Sometimes buyers like to use the agent who represents the seller of a property to represent them as well, creating a situation called dual agency. The new amendment to the law has expanded the disclosure for dual agency that explains that if buyers and sellers agree to use an agent to handle both sides of the transaction, the agent can no longer advise or give counsel to either party. The agent plays the role of communicator between the two parties and is not allowed to negotiate on behalf of either side.
For further clarification, an explanation of the Virginia Code can be found at the NVAR website.
All this means is that as you consider whether to buy real estate in Virginia, you can be better informed when deciding what kind of relationship you want with a realtor. By making the consumers’ choices more apparent, this law affords buyers more clarity in their choices for real estate services. Your realtor can be your advisor providing professional advice, counsel and maintaining confidentiality. Or you can choose some assistance or none at all.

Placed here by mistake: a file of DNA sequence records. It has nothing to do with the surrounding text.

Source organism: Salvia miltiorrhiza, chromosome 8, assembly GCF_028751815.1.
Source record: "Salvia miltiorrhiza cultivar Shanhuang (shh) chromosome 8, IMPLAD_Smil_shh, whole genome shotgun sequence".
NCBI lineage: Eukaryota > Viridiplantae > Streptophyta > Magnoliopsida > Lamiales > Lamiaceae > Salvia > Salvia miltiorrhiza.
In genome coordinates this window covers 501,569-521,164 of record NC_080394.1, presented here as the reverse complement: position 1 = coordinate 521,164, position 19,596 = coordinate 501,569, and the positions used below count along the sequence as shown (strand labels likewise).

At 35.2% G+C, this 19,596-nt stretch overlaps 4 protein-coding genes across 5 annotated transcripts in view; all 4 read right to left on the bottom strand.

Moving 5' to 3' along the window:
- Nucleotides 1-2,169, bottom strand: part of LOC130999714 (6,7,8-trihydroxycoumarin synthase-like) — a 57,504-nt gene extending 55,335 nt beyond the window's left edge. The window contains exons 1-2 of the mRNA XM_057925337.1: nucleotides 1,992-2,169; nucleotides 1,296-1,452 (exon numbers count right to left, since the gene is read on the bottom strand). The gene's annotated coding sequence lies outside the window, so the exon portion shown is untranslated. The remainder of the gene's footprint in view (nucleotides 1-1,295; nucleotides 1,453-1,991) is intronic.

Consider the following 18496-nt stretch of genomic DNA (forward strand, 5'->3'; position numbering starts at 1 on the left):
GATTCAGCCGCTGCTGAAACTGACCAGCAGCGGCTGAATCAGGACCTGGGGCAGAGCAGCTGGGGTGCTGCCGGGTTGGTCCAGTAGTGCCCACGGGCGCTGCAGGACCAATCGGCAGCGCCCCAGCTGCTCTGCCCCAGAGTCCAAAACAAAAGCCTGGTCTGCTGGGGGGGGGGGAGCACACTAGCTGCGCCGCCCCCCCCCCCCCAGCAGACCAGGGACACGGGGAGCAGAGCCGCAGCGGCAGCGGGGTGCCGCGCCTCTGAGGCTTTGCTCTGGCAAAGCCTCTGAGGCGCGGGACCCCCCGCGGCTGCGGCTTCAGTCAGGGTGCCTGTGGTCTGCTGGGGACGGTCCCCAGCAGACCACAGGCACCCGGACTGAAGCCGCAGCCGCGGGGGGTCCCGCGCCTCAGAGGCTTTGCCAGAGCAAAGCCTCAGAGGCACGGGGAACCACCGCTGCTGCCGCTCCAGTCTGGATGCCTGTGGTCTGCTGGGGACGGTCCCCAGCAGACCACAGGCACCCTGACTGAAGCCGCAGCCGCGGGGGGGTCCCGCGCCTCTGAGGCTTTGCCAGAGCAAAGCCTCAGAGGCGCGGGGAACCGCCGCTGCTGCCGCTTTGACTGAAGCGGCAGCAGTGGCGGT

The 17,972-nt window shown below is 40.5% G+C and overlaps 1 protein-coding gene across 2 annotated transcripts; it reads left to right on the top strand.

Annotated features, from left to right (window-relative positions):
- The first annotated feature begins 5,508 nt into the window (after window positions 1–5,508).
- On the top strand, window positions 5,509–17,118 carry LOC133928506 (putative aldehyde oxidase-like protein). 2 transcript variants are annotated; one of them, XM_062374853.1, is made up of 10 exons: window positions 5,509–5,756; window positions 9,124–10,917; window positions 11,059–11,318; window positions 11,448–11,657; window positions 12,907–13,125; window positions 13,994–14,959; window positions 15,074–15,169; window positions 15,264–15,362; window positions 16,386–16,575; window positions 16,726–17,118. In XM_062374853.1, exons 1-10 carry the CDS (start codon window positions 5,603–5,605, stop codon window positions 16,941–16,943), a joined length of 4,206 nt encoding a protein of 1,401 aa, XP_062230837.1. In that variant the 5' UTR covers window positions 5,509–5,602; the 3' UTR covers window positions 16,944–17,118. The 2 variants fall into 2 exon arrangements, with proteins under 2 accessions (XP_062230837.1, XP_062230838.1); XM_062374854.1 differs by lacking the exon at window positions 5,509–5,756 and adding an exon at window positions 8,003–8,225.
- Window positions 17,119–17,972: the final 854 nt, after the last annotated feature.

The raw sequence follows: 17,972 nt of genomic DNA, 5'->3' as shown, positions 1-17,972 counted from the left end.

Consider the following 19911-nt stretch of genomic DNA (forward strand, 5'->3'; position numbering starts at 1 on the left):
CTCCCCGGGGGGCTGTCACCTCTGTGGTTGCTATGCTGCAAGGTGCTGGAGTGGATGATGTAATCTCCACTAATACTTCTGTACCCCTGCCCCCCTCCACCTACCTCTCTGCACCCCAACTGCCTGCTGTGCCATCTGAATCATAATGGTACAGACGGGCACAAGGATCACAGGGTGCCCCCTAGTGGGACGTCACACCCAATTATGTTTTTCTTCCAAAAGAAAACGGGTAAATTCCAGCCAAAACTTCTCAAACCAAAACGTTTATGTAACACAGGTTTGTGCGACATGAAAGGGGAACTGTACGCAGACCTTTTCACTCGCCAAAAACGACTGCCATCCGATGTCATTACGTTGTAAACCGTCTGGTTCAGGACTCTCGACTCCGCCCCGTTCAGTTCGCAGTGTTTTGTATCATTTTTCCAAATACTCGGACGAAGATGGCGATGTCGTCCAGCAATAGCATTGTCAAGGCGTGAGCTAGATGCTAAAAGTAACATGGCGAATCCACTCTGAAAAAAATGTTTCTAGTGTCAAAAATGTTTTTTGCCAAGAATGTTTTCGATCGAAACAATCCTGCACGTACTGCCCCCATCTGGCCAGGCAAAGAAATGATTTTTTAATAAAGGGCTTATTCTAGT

October Sales and Statistics for 22309
As the Fall market winds to a close, the October numbers reflect healthy sales activity in the zip code, but a real lack of inventory. Overall sold volume is up 16 percent from last month and 22 percent from October of 2011. New listings are up by 21 percent closed sales are up nearly 39 percent from last October and the median sold price of $290,000 is up 28 percent from last year. Another positive sign that the market may be turning slightly in favor of sellers is that the average days on market for the zip code has fallen to 34 days. That’s an 81 percent drop from October of 2011 and represents a 5 year average low. Additionally, October saw an increase in the ratio of average sales price to original list price of 3 percent. Sellers are getting on average 95.7 percent of their original list price in 2012.
This is good news for sellers but challenging for buyers. In most cases, the reduction in the days on market in this area is reflected in sales of condos and townhomes. Throughout this year when I have had clients looking for homes in the $425,000 and below category, we have entered bidding wars. This is especially the case in the condo market, where investors and other all cash buyers are prevalent and buyers have to act fast to put together very attractive offers. Fortunately, I am not seeing offers where home inspections are being waived like many buyers did in the early 2000s during the real estate boom. Those mistakes are not being repeated.